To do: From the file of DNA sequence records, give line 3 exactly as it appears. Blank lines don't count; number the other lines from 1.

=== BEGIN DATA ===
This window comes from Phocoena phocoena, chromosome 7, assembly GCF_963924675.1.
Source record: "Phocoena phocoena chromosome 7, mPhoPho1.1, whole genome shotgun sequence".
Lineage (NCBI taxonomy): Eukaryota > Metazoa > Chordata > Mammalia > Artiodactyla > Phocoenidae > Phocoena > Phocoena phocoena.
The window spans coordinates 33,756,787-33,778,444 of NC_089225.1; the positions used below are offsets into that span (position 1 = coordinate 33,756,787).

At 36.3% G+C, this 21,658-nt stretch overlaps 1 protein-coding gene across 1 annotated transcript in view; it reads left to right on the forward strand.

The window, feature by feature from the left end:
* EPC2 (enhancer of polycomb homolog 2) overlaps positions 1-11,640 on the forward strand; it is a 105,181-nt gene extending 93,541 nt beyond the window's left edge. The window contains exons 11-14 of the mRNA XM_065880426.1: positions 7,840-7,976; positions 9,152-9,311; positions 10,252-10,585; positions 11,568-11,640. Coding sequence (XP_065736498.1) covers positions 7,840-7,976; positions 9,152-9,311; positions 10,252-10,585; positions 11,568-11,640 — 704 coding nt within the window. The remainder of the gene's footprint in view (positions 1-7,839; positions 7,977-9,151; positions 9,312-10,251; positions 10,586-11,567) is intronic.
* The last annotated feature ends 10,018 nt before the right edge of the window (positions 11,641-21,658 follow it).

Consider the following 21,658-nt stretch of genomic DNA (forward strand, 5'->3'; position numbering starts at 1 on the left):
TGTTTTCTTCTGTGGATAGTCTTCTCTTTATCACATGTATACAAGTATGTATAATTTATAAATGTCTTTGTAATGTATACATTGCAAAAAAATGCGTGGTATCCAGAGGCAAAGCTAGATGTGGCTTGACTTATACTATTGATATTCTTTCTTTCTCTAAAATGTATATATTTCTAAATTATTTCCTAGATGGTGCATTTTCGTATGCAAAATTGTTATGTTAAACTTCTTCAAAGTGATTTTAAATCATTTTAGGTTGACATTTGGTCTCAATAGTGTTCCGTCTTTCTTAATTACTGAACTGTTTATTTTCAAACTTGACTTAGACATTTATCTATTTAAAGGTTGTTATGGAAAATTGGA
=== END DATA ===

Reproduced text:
Lineage (NCBI taxonomy): Eukaryota > Metazoa > Chordata > Mammalia > Artiodactyla > Phocoenidae > Phocoena > Phocoena phocoena.